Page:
Informed consent

Participating GPs will receive information via email about the aim and content of the study. They will be ensured that participation is voluntary and that withdrawal from the study is possible at any time for any reason, without any consequences. Digital informed consent will be obtained prior to the start of the study.

Randomisation, allocation concealment and blinding

The participating GPs will be assigned to either the intervention or the control group through computer randomisation software. We will use stratified randomisation by stratifying the whole study population into two subgroups (GPs who subscribe individually and GPs who subscribe with colleagues from the same practice) and randomise either individuals (subgroup 1) or practice colleague groups (subgroup 2). In this way, GPs from the same practice will be allocated to the same study arm, thereby reducing the chance of contamination bias. The allocation ratio is 1:1.

The trial is not blinded as GPs will know whether they receive the intervention or not. The study investigators are also aware of the grouping because of the responsibility for inviting GPs to the training, for data collection and for statistical analysis.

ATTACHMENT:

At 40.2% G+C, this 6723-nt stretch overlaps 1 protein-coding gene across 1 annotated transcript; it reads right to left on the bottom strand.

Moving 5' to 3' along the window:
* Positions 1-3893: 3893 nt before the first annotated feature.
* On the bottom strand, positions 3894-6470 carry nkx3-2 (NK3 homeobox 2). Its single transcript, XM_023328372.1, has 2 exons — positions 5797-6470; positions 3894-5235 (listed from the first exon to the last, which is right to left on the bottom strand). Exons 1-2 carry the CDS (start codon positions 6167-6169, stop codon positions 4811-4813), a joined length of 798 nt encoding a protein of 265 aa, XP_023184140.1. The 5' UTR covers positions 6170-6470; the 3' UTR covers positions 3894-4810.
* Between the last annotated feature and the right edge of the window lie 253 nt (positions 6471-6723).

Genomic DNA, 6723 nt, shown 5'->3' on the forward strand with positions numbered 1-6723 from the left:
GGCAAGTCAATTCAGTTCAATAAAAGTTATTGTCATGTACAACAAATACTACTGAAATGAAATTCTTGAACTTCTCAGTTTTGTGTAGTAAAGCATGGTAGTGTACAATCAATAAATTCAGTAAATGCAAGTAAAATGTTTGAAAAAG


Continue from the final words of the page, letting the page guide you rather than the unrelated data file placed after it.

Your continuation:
Intervention

We will develop a tailored intervention for GPs, consisting of three components: An E-learning of four modules, a face-to-face training session and availability of simple informative patient-facing materials in multiple languages. The content of the intervention is based on existing courses of collaborating partner Pharos (the Dutch Expertise Centre on Health Disparities) and on the results of focus group discussions with various immigrant patient groups and interviews with GPs and pharmacists. The E-learning and the training session are accredited for continuing professional training.

The E-learning consists of four lessons of 10–15 min each. The main subjects will be: (1) cultural differences; (2) recognising low health literacy (among immigrants); (3) culturally sensitive communication about antibiotics and (4) learning how to communicate about antibiotics in a simple manner, and how to use the developed simple patient-facing materials as support during a consultation. The lessons will include relevant information materials and several movies, that is, of exemplary doctor–patient interactions during a consultation for RTIs, experiences of a GP with elaborated experience in communicating with immigrants, and experiences of an immigrant patient. The E-learning will contain questions to test the acquired knowledge of the GPs for accreditation purposes, and questions to explore problems experienced in daily practice which will be used during the face-to-face training session. The GPs can follow the E-learning modules at a convenient time within 2 weeks before the training session.